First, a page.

My husband and I feel the burden, too. Our property taxes have more than doubled since we moved here 14 years ago.

As a city councilor, I would want to explore all possibilities and work on solutions to address the high tax burden. If property taxes continue to rise, we risk forever changing the fabric of this community. We can't afford to lose families and we also can't afford to prohibit new ones from moving here.

Other issues

For the last two years, the City Council has been consumed by heated fish farm debates and tension with the current mayor. As a result, a number of important matters have been delayed or not yet fully addressed, including affordable housing, municipal personnel retention, major intersection redesign, just to name a few.

Some voters tell me they feel the City Council isn't always working on the issues they most care about or working quickly enough. If elected, I want to work toward ensuring that more issues get the attention they deserve. Also, my past experience working with Eric Sanders (our next mayor) on the Waterfall Arts board and the good relationships I've already developed with several council members and the city manager will help us move forward more rapidly. I would like to find ways to optimize the bimonthly meetings so that we can address more business and do so in a timelier manner.

I look forward to the possibility of working with our new mayor, the city councilors, our city manager, city employees and the public.

For more information, or to contact me, please visit brendabonneville.com. You can also email me at brenda@brendabonneville.com.

Thank you and I hope to have your support on Nov. 5.

Brenda Bonneville is a candidate for Belfast City Council representing Ward 3. Note that Belfast voters elect councilors from all wards, not just from the ward in which they reside.

 

Comments (4)
Posted by: Seth Thayer | Oct 25, 2019 06:33

Seems like the commenter is talking to himself while grasping at straws.



Posted by: Ralph Stanley | Oct 23, 2019 16:31

The problem: "Fish is naturally low in saturated fat, and some types, like salmon, are also high in omega-3 fat, reducing the risk of stroke and heart attack and inflammation throughout the body. While Americans need to eat more seafood and less red meat, some fish such as farmed salmon are contaminated with carcinogenic chemicals such as PCBs [polychlorinated biphenyls], pesticides [such as dieldrin and toxaphene], and antibiotics, says Margaret I. Cuomo, MD, author of A World Without Cancer.

And unlike wild salmon, farmed salmon are fed a mixture of other fish ground into fishmeal and fish oil, and they concentrate more toxins in their fat tissue than do other fish, Dr. Cuomo notes.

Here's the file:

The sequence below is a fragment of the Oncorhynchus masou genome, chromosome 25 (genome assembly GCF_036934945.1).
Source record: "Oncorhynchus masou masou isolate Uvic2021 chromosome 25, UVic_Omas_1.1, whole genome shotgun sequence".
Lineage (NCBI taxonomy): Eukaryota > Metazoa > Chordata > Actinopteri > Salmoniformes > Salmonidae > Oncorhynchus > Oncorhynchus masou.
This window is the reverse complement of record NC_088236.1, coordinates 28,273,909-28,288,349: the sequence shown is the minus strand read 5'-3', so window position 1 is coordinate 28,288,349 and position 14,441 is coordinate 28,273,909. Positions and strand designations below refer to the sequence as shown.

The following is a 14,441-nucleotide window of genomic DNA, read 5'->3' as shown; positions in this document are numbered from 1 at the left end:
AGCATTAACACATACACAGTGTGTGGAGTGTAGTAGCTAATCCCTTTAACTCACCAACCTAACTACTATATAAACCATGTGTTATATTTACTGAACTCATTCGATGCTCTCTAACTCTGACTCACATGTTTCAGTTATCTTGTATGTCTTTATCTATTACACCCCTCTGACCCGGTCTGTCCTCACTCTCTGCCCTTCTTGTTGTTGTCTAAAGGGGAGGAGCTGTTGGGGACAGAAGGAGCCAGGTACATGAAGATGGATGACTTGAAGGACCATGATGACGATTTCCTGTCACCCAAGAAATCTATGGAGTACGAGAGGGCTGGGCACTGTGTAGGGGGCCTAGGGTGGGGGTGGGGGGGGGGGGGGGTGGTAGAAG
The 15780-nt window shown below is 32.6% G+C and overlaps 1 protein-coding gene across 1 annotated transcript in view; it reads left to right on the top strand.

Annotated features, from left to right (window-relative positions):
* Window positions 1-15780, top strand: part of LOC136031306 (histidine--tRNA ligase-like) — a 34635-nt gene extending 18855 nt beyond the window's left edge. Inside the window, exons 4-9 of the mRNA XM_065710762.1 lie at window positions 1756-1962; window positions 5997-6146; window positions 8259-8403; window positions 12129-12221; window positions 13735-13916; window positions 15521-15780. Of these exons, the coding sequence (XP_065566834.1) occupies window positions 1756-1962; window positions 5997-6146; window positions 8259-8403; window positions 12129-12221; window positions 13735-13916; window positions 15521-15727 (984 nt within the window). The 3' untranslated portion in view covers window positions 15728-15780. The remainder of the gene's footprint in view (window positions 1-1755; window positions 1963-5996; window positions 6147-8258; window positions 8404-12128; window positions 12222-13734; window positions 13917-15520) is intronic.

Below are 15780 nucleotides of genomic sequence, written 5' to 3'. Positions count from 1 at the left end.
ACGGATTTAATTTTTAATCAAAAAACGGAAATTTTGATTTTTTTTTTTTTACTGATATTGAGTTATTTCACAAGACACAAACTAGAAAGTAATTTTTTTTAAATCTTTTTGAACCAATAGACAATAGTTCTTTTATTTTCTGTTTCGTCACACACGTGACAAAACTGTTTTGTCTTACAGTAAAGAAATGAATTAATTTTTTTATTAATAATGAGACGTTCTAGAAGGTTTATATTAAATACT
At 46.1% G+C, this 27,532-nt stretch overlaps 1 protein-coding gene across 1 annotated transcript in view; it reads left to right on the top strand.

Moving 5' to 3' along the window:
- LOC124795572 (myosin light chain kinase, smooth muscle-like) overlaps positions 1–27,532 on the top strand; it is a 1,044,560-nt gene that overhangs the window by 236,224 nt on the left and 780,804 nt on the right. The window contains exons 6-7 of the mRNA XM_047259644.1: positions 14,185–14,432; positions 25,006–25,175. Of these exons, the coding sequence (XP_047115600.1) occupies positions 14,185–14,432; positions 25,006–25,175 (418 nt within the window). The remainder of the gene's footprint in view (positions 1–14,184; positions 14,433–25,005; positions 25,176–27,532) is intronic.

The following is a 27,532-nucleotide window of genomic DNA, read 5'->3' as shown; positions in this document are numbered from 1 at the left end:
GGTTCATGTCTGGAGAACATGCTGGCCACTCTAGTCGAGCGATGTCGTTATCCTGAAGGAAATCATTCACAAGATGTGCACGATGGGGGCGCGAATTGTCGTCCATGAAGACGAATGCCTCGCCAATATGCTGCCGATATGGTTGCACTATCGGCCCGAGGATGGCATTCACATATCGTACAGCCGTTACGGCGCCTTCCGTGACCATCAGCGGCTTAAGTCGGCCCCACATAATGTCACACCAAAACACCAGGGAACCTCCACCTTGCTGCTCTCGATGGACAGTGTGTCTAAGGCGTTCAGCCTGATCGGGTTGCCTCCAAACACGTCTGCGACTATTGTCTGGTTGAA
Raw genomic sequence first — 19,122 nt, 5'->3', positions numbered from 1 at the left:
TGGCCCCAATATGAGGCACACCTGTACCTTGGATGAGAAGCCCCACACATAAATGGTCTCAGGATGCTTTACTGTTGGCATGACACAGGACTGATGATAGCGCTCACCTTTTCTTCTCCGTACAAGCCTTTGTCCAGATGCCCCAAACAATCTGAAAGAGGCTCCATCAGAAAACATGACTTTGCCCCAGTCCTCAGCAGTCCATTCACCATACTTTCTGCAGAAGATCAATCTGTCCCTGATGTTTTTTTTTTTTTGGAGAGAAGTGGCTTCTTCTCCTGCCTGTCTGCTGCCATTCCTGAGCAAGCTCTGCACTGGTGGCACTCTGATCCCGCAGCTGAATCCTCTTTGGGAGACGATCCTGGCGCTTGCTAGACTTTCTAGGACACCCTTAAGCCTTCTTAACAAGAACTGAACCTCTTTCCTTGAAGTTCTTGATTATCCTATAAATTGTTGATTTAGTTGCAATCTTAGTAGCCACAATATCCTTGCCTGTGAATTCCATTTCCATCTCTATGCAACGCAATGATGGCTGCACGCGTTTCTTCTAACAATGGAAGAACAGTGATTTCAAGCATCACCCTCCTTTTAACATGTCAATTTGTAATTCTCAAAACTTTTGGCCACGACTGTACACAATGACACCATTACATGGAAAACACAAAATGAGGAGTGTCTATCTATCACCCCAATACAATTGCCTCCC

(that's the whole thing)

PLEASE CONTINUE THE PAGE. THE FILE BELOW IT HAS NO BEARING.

The solution: "Fish is an important part of my family's diet, and I am very careful to choose wild salmon, rather than farmed salmon," Dr. Cuomo says.



Posted by: Ralph Stanley | Oct 22, 2019 20:23

Intrafish, a seafood industry trade publication, recently reported that Nordic Aquafarms CEO Erik Heim referred to a lawsuit filed by Nordic opponents as “a Trumpian approach to things.”

In the 20 months since Nordic Aquafarms publicly announced plans for its proposed Belfast fish factory, Erik Heim and Nordic Aquafarms have leveled many insults at the good people of Belfast, but this one takes the cake. With this quote, Heim — a foreigner who wants to do business here and extract a profit from this community and from this country — manages to insult, in just one sentence, his opponents, who are long-standing members of the Belfast community, and the president of the country where he wants to do business. Even by Nordic Aquafarms’ standards this arrogance is breathtaking.

But it’s more than that. It is yet more evidence of the incompetence of Erik Heim and Nordic Aquafarms, for only an incompetent would publicly make such an imbecilic statement.Intrafish, a seafood industry trade publication, recently reported that Nordic Aquafarms CEO Erik Heim referred to a lawsuit filed by Nordic opponents as “a Trumpian approach to things.”

In the 20 months since Nordic Aquafarms publicly announced plans for its proposed Belfast fish factory, Erik Heim and Nordic Aquafarms have leveled many insults at the good people of Belfast, but this one takes the cake. With this quote, Heim — a foreigner who wants to do business here and extract a profit from this community and from this country — manages to insult, in just one sentence, his opponents, who are long-standing members of the Belfast community, and the president of the country where he wants to do business. Even by Nordic Aquafarms’ standards this arrogance is breathtaking.

But it’s more than that. It is yet more evidence of the incompetence of Erik Heim and Nordic Aquafarms, for only an incompetent would publicly make such an imbecilic statement.



Posted by: Ralph Stanley | Oct 18, 2019 21:25

Baloney